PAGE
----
Consider implementing a unified communication system or an upgrade to an enterprise resource planning system. Much of the associated costly processes, lessons, and knowledge learned could be shared among enterprises. By reducing duplicated spending, each collaborative enterprise could spend freed up funds on improvements that would foster each participating enterprise to better serve their customers.
This seems logical, however, very little duplicated spending is actually eliminated. After working with CIOs for the past two years we discovered why there is so much "talk" about collaboration but very little "walk". Three barriers are largely to blame:
- Complexity: it is difficult enough to get groups within one enterprise to collaborate, let alone among two or more enterprises. Who is in charge? How are the resources shared? Who owns what intellectual property (IP)? What about competitors? These are just a few of the issues that create complexity and therefore perceived overhead and risk.
- Leadership: even if a collaborative project can be defined, what happens if something goes wrong? How is the solution shared beyond the project participants? How can each participant gain a competitive advantage from the project collaboration? Clearly, if each group must find a way to manage this process for each project, there will be more complexity and perceived overhead.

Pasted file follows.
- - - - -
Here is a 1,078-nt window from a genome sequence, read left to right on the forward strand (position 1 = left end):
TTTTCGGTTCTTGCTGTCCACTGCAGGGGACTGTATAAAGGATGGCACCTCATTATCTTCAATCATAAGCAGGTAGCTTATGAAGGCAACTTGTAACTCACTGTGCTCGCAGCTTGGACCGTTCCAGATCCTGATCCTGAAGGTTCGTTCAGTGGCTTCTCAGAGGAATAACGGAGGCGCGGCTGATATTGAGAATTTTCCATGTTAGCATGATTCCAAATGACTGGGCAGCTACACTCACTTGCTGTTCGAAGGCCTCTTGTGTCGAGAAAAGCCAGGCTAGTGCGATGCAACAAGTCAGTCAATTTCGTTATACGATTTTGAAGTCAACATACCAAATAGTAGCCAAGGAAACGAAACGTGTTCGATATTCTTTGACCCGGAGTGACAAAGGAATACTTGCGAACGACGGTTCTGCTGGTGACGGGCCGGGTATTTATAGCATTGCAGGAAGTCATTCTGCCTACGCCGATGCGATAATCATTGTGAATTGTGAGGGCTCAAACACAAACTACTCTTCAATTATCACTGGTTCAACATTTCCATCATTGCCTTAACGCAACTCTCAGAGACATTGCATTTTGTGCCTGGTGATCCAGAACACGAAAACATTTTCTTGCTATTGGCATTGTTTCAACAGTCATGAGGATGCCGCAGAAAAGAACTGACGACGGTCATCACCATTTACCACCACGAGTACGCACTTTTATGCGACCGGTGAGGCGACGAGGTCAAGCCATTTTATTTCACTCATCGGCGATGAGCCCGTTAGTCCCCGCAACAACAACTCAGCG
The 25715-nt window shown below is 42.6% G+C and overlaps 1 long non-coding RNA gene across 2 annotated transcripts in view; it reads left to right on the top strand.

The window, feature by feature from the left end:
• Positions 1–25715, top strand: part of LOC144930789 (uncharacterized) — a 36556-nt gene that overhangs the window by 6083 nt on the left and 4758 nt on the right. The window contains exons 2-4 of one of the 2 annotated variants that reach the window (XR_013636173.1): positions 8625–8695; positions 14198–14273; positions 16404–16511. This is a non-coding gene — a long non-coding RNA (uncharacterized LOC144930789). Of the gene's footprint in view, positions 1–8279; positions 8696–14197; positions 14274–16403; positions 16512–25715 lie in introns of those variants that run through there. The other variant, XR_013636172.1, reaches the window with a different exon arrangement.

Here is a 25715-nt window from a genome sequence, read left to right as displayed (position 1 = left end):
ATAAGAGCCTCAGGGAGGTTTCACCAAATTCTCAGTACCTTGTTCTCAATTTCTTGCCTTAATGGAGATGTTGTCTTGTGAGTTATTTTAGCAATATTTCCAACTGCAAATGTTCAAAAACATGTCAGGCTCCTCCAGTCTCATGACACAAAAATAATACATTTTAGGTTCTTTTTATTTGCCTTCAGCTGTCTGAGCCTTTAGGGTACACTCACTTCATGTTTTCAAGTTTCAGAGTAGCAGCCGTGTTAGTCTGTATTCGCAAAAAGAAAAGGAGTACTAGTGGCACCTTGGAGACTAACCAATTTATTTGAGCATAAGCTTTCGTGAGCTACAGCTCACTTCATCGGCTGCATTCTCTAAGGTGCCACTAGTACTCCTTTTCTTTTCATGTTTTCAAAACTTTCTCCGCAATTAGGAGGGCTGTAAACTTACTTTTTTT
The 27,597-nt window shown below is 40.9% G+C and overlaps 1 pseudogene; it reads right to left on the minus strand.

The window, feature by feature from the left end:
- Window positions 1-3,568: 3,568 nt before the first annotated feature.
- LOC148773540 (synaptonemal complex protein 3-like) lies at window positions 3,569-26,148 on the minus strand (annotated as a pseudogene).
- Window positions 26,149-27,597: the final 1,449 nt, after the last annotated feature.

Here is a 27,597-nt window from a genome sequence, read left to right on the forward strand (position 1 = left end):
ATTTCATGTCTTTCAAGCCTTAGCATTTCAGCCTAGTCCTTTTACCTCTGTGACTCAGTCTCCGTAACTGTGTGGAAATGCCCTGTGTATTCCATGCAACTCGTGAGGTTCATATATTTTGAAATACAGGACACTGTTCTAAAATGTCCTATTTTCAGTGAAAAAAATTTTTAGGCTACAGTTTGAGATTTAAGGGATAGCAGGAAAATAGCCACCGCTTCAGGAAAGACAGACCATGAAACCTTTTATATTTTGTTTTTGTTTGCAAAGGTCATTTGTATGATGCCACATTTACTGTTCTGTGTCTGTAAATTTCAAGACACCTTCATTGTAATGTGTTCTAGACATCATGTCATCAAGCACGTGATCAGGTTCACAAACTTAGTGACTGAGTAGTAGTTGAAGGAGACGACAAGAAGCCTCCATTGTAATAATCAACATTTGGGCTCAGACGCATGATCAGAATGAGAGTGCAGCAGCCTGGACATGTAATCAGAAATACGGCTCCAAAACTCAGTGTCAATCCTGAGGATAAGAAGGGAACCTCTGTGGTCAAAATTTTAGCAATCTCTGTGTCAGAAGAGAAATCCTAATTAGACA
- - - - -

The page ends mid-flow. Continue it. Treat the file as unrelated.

- Alignment: this last major issue encompasses both timing and "fit". Solving a shared problem only works if each collaborative member can participate at a time when their available resources and internal needs line up with the project.
In observing other collaborative project models, open source software (OSS) continues to demonstrate excellent success.
Open Innovation 2.0 Model